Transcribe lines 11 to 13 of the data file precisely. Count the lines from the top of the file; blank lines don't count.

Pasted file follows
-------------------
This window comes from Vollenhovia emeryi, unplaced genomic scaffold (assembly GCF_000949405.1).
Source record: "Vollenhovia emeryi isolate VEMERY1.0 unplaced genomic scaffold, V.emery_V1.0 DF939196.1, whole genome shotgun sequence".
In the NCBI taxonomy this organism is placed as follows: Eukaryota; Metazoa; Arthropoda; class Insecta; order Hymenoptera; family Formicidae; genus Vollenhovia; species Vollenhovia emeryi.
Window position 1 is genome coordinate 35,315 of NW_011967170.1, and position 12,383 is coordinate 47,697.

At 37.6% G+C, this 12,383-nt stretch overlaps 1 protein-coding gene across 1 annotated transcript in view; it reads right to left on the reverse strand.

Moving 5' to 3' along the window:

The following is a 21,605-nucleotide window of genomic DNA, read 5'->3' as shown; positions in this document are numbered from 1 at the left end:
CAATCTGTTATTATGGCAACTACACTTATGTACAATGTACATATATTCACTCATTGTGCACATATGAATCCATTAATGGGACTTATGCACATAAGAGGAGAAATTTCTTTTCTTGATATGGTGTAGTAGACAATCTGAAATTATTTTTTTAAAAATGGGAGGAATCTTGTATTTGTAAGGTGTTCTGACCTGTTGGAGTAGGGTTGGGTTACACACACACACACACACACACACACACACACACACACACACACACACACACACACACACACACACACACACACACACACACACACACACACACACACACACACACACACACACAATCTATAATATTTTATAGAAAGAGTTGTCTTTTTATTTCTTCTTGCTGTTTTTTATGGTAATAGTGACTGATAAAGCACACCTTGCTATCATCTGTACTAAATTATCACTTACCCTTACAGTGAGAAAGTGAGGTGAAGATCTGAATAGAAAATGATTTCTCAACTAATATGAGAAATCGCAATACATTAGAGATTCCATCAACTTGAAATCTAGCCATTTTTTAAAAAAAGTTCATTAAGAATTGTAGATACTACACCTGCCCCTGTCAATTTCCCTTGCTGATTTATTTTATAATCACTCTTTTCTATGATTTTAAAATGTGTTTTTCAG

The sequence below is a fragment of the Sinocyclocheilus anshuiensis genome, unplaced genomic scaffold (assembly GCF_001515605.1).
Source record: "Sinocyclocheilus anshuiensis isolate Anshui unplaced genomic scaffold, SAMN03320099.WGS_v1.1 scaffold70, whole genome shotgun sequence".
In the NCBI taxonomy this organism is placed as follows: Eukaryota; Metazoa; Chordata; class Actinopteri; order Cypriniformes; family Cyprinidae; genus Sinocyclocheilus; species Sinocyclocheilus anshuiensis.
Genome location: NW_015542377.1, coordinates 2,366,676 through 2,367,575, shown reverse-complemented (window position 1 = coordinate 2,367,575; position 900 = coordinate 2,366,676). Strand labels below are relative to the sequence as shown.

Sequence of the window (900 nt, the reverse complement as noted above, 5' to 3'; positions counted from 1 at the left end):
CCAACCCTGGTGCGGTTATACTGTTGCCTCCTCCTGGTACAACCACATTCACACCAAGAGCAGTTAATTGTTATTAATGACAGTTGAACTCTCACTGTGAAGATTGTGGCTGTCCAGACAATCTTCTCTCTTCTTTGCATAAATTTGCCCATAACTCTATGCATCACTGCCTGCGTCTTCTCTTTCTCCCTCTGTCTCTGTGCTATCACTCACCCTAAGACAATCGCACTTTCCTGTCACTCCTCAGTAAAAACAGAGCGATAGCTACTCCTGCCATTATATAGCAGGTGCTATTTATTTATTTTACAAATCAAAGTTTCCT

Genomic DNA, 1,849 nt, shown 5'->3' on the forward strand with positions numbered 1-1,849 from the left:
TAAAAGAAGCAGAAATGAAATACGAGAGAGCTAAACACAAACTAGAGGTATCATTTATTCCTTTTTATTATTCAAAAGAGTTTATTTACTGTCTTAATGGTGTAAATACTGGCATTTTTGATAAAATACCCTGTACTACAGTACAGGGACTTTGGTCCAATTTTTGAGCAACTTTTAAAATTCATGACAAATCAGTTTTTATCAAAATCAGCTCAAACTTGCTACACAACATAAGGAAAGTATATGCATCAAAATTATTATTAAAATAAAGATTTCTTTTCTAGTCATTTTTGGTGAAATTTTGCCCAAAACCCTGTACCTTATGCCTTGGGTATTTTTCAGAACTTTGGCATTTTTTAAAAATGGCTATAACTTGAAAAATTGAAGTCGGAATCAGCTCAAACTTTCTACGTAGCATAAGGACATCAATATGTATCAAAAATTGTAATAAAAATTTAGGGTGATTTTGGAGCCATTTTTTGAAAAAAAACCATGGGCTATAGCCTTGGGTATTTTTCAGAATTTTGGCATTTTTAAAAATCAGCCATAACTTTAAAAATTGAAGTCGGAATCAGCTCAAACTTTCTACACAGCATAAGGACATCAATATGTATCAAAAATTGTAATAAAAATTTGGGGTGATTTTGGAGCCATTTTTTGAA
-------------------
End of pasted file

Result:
In the NCBI taxonomy this organism is placed as follows: Eukaryota; Metazoa; Chordata; class Actinopteri; order Cypriniformes; family Cyprinidae; genus Sinocyclocheilus; species Sinocyclocheilus anshuiensis.
Genome location: NW_015542377.1, coordinates 2,366,676 through 2,367,575, shown reverse-complemented (window position 1 = coordinate 2,367,575; position 900 = coordinate 2,366,676). Strand labels below are relative to the sequence as shown.

Sequence of the window (900 nt, the reverse complement as noted above, 5' to 3'; positions counted from 1 at the left end):